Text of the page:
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Re: [scrumdevelopment] Team Roles during Paradigm Shift to Agile- was - Re: Sprint Goals

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  • Ron Jeffries
    ... Indeed. Were I a specialist wanting to become a generalist, or just a generally out of date old guy wanting to learn something new, I would try never to
    Message 1 of 8 , Jun 21, 2003
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      On Saturday, June 21, 2003, at 5:14:46 PM, Deb wrote:

      > Just yesterday a specialist colleague, who has been trying to
      > participate in a predominantly XP-culture group, expressed
      > frustration at the number of times they felt their presence was
      > unwanted, due to this type of comment. What's being communicated
      > is: "you are inadequate, go away and come back when you know more".
      > This person only persists because, in fact, they are trying to become
      > more of a generalist, to be able contribute more in an Agile
      > environment. It's entirely possible that *some* specialists would
      > welcome becoming generalists. I have.

      Indeed. Were I a specialist wanting to become a generalist, or just a
      generally out of date old guy wanting to learn something new, I would try
      never to wear my specialist hat, and always to wear my beginner's mind. I
      would freely and cheerfully grant that I am as ignorant as one can be and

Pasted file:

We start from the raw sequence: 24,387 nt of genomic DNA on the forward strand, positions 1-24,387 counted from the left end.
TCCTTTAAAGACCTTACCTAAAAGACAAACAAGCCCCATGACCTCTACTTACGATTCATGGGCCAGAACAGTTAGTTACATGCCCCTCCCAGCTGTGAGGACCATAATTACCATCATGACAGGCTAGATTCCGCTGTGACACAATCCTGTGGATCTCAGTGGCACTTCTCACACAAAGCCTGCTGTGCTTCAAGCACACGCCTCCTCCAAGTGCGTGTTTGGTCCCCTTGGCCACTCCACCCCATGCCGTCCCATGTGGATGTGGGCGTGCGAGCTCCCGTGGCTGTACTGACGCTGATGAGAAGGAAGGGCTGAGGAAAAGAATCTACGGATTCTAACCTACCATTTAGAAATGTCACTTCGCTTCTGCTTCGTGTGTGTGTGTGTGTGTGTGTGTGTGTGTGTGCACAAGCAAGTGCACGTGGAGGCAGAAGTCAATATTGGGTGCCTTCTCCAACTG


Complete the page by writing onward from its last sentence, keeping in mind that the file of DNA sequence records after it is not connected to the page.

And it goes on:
still have respiratory functions, and would ask, nay, implore people to
      pair with me. And a /real/ XP culture would do that, since members of a
      real XP culture must say yes when asked to help.

      I would also take on as many mundane tasks as I could while still doing
      whatever tasks required my specialty.

      > By the way, I see this attitude as a failing in the *practise* of
      > Agile, not in Agile itself, which is a set of tools that can be
      > applied badly or well. And there will always be failings in any
      > implementation of Agile... we know that :-) But we persist, none the
      > less.

      Indeed. What else is there?

      Ron Jeffries
      www.XProgramming.com
      Think twice, code once. -- Thaddeus L. Olczyk
      Think all the time. Refactor all the time. Code forever. -- Y.T.
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